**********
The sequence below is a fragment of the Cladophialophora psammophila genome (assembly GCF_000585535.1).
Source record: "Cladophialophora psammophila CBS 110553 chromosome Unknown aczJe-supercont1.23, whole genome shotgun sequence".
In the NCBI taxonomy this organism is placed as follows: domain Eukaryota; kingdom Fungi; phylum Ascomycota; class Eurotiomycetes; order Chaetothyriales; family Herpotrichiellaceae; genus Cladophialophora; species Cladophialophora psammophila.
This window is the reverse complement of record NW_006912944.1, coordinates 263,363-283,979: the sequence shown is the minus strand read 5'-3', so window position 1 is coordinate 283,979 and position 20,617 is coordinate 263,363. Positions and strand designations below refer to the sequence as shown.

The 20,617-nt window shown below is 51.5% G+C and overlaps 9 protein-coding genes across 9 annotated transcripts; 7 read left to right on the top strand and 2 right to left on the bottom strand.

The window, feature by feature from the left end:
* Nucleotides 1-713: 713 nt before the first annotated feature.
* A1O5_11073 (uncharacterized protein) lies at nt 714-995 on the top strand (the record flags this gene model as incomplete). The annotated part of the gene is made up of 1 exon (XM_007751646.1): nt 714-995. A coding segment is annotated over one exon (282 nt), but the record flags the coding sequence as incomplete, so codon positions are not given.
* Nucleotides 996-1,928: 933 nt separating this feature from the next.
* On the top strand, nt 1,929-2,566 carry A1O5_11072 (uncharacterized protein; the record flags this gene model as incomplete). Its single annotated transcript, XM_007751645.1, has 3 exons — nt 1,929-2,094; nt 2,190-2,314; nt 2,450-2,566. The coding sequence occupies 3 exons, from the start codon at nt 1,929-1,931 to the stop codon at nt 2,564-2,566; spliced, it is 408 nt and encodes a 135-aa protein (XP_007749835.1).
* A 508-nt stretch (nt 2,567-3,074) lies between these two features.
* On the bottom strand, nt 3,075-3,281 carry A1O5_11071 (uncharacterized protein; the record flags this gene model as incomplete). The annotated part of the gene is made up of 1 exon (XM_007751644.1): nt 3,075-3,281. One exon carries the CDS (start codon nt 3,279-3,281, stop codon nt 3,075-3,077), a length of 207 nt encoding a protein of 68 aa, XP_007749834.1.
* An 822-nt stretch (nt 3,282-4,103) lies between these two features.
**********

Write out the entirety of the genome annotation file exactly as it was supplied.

The sequence below is a fragment of the Cladophialophora psammophila genome (assembly GCF_000585535.1).
Source record: "Cladophialophora psammophila CBS 110553 chromosome Unknown aczJe-supercont1.23, whole genome shotgun sequence".
In the NCBI taxonomy this organism is placed as follows: domain Eukaryota; kingdom Fungi; phylum Ascomycota; class Eurotiomycetes; order Chaetothyriales; family Herpotrichiellaceae; genus Cladophialophora; species Cladophialophora psammophila.
This window is the reverse complement of record NW_006912944.1, coordinates 263,363-283,979: the sequence shown is the minus strand read 5'-3', so window position 1 is coordinate 283,979 and position 20,617 is coordinate 263,363. Positions and strand designations below refer to the sequence as shown.

The 20,617-nt window shown below is 51.5% G+C and overlaps 9 protein-coding genes across 9 annotated transcripts; 7 read left to right on the top strand and 2 right to left on the bottom strand.

The window, feature by feature from the left end:
* Nucleotides 1-713: 713 nt before the first annotated feature.
* A1O5_11073 (uncharacterized protein) lies at nt 714-995 on the top strand (the record flags this gene model as incomplete). The annotated part of the gene is made up of 1 exon (XM_007751646.1): nt 714-995. A coding segment is annotated over one exon (282 nt), but the record flags the coding sequence as incomplete, so codon positions are not given.
* Nucleotides 996-1,928: 933 nt separating this feature from the next.
* On the top strand, nt 1,929-2,566 carry A1O5_11072 (uncharacterized protein; the record flags this gene model as incomplete). Its single annotated transcript, XM_007751645.1, has 3 exons — nt 1,929-2,094; nt 2,190-2,314; nt 2,450-2,566. The coding sequence occupies 3 exons, from the start codon at nt 1,929-1,931 to the stop codon at nt 2,564-2,566; spliced, it is 408 nt and encodes a 135-aa protein (XP_007749835.1).
* A 508-nt stretch (nt 2,567-3,074) lies between these two features.
* On the bottom strand, nt 3,075-3,281 carry A1O5_11071 (uncharacterized protein; the record flags this gene model as incomplete). The annotated part of the gene is made up of 1 exon (XM_007751644.1): nt 3,075-3,281. One exon carries the CDS (start codon nt 3,279-3,281, stop codon nt 3,075-3,077), a length of 207 nt encoding a protein of 68 aa, XP_007749834.1.
* An 822-nt stretch (nt 3,282-4,103) lies between these two features.